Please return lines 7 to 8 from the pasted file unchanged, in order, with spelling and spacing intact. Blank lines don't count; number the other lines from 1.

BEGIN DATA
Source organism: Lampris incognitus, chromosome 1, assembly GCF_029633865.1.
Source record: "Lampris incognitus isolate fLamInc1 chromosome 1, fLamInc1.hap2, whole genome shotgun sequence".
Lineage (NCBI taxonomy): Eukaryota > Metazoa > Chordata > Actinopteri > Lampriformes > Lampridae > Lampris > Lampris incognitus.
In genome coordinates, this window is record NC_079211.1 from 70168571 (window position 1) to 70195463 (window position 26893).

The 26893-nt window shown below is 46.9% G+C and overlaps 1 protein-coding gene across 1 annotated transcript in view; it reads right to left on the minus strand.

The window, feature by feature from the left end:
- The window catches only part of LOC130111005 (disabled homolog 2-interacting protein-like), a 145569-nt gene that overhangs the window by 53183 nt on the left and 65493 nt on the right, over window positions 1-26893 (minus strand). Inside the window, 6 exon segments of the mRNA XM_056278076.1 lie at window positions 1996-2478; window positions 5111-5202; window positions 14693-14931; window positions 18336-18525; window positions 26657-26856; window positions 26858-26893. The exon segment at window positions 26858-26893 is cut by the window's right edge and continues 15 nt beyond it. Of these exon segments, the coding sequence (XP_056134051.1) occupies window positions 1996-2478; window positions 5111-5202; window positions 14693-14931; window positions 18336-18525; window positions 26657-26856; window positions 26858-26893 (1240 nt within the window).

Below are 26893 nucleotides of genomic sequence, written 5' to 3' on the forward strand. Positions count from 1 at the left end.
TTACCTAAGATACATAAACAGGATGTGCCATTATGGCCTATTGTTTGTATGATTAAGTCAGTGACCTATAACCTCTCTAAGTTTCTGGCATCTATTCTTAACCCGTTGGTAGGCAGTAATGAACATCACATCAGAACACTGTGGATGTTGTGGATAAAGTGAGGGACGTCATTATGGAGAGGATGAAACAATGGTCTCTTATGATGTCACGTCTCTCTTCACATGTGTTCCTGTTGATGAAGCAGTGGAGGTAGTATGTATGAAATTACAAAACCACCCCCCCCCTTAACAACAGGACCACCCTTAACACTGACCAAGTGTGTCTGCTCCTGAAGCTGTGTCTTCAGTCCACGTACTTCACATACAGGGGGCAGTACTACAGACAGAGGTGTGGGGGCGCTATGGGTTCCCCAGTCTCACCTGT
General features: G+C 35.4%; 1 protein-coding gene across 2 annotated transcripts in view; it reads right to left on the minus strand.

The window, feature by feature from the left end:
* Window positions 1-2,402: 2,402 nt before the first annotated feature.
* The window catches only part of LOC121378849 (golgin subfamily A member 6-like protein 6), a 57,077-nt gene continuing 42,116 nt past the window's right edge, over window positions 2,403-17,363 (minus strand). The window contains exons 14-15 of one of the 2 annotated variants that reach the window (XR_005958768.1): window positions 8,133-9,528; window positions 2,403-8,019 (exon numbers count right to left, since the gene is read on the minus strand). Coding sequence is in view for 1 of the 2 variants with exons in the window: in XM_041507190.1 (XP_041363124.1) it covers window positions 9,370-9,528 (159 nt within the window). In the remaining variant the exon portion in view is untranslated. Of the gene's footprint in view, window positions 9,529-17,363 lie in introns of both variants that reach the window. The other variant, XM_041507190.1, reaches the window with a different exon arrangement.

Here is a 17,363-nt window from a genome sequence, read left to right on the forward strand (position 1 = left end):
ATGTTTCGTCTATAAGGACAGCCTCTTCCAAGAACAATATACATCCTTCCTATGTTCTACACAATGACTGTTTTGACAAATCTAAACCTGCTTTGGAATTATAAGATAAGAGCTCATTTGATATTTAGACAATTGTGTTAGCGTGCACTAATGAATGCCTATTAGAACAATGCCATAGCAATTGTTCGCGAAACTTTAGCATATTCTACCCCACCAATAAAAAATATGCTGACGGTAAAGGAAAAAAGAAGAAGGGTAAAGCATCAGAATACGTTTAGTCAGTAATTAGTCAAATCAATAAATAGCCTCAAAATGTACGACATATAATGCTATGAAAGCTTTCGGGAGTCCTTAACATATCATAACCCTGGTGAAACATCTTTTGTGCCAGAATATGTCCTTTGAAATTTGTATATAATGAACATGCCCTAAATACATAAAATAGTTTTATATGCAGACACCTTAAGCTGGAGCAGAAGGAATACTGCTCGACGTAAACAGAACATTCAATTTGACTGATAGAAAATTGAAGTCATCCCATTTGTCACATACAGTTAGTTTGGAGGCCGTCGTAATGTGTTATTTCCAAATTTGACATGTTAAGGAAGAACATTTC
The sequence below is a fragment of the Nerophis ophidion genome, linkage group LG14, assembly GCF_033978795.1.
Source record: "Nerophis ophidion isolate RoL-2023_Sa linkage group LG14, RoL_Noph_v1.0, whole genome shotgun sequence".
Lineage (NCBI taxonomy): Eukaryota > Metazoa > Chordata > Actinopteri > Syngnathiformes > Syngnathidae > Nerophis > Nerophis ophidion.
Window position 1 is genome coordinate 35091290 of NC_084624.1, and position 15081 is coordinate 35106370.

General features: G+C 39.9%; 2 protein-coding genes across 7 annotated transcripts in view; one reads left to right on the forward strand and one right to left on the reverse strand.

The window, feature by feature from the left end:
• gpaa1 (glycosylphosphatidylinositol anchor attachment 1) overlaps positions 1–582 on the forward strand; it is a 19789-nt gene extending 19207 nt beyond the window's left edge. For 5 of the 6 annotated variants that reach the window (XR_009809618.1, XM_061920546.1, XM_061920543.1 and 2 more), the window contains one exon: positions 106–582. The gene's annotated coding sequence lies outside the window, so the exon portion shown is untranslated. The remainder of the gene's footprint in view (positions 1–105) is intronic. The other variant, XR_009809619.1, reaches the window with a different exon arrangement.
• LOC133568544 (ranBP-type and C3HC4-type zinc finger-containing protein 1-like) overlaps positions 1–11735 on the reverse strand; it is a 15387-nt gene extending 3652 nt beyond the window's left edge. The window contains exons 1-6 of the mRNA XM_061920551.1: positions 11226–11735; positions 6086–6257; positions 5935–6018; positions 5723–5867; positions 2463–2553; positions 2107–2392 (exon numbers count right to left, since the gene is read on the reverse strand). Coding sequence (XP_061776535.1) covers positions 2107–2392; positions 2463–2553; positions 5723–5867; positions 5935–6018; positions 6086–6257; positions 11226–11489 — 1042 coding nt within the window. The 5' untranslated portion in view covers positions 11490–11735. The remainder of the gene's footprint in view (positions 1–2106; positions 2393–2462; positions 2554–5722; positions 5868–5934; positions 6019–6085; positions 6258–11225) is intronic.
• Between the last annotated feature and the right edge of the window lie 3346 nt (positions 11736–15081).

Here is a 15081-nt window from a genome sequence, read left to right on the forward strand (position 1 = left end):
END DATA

- The window catches only part of LOC130111005 (disabled homolog 2-interacting protein-like), a 145569-nt gene that overhangs the window by 53183 nt on the left and 65493 nt on the right, over window positions 1-26893 (minus strand). Inside the window, 6 exon segments of the mRNA XM_056278076.1 lie at window positions 1996-2478; window positions 5111-5202; window positions 14693-14931; window positions 18336-18525; window positions 26657-26856; window positions 26858-26893. The exon segment at window positions 26858-26893 is cut by the window's right edge and continues 15 nt beyond it. Of these exon segments, the coding sequence (XP_056134051.1) occupies window positions 1996-2478; window positions 5111-5202; window positions 14693-14931; window positions 18336-18525; window positions 26657-26856; window positions 26858-26893 (1240 nt within the window).

Below are 26893 nucleotides of genomic sequence, written 5' to 3' on the forward strand. Positions count from 1 at the left end.